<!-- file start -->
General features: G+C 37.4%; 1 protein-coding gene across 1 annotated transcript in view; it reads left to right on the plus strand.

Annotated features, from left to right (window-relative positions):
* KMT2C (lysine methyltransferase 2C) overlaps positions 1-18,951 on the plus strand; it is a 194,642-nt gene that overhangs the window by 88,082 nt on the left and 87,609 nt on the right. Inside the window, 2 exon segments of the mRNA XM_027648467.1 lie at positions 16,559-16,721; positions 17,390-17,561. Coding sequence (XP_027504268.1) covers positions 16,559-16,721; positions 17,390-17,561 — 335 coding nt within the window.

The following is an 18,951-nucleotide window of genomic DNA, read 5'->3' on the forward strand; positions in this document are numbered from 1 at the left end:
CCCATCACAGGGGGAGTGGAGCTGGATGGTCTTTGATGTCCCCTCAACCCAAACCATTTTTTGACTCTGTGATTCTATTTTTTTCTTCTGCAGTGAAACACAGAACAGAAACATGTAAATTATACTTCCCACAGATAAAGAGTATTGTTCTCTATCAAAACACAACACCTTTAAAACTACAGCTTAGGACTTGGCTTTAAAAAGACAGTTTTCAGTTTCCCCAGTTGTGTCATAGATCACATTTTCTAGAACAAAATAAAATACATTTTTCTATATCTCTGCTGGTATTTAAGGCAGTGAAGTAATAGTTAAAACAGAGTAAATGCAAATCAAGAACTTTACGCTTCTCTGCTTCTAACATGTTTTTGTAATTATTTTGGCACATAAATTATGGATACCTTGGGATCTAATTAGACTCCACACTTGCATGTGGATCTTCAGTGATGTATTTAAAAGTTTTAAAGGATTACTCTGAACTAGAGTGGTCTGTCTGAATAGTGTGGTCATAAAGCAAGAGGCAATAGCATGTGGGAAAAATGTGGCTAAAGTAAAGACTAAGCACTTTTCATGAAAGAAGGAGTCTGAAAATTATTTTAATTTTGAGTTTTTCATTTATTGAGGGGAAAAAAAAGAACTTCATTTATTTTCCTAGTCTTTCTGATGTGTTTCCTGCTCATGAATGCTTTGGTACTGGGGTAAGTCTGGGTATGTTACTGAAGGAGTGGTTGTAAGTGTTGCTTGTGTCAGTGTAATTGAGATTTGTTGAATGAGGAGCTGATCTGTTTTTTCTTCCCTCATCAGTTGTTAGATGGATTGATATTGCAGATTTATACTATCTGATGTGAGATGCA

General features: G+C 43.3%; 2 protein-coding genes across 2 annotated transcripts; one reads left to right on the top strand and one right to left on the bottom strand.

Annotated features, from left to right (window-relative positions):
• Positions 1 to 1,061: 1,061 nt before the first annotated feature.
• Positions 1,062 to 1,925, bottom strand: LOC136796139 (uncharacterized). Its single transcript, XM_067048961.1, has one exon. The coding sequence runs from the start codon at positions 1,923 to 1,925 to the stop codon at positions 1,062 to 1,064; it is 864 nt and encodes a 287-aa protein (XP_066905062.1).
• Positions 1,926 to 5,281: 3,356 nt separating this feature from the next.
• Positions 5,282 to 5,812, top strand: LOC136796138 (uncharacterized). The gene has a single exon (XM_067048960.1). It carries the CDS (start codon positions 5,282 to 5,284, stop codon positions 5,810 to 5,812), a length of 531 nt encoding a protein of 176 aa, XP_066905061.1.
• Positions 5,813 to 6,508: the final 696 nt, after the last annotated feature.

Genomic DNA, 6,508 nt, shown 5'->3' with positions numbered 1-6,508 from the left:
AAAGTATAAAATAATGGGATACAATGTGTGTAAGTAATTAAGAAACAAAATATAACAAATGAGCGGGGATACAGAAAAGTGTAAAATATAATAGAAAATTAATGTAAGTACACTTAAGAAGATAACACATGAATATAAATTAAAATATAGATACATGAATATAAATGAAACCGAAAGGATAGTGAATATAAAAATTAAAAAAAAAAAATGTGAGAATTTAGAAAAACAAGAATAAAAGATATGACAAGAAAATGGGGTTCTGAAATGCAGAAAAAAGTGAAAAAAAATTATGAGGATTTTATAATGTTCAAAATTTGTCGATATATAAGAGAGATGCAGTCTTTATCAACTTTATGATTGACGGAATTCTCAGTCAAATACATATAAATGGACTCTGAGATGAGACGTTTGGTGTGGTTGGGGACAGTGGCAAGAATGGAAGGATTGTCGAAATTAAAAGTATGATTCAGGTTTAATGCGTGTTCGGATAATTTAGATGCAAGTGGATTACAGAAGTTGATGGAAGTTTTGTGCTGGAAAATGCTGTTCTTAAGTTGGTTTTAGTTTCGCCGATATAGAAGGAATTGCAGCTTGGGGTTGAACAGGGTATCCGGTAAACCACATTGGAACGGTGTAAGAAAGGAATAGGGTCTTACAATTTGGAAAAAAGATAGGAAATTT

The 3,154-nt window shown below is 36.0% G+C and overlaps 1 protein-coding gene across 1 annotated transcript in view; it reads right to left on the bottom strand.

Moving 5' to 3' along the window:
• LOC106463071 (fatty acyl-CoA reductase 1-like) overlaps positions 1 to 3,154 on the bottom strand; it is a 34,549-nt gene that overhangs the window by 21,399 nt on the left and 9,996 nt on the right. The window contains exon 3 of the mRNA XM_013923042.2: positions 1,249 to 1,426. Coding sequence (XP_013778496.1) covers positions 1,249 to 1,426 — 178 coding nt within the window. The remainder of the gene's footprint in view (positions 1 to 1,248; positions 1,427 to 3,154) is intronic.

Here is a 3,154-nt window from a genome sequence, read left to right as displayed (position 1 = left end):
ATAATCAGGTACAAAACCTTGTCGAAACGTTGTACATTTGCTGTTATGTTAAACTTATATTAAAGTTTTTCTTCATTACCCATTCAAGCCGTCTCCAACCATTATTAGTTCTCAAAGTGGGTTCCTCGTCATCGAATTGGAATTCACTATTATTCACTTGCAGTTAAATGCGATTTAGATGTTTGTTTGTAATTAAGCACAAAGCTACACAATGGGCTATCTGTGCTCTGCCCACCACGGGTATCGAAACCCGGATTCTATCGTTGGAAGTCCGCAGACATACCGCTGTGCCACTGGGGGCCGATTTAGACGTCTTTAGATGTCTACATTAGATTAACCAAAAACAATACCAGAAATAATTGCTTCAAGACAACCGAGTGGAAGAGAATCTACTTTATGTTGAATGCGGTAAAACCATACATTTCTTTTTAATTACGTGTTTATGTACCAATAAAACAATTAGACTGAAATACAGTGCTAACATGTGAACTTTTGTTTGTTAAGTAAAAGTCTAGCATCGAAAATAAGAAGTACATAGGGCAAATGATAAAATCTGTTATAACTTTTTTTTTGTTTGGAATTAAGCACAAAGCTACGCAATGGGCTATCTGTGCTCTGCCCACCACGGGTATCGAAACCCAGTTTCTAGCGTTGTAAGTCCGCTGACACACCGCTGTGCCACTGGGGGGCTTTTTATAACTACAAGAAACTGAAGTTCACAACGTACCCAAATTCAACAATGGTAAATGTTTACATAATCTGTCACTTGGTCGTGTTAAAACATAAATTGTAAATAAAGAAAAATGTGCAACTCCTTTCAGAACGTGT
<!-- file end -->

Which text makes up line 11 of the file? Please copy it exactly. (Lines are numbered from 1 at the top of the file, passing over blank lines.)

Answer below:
• Positions 5,282 to 5,812, top strand: LOC136796138 (uncharacterized). The gene has a single exon (XM_067048960.1). It carries the CDS (start codon positions 5,282 to 5,284, stop codon positions 5,810 to 5,812), a length of 531 nt encoding a protein of 176 aa, XP_066905061.1.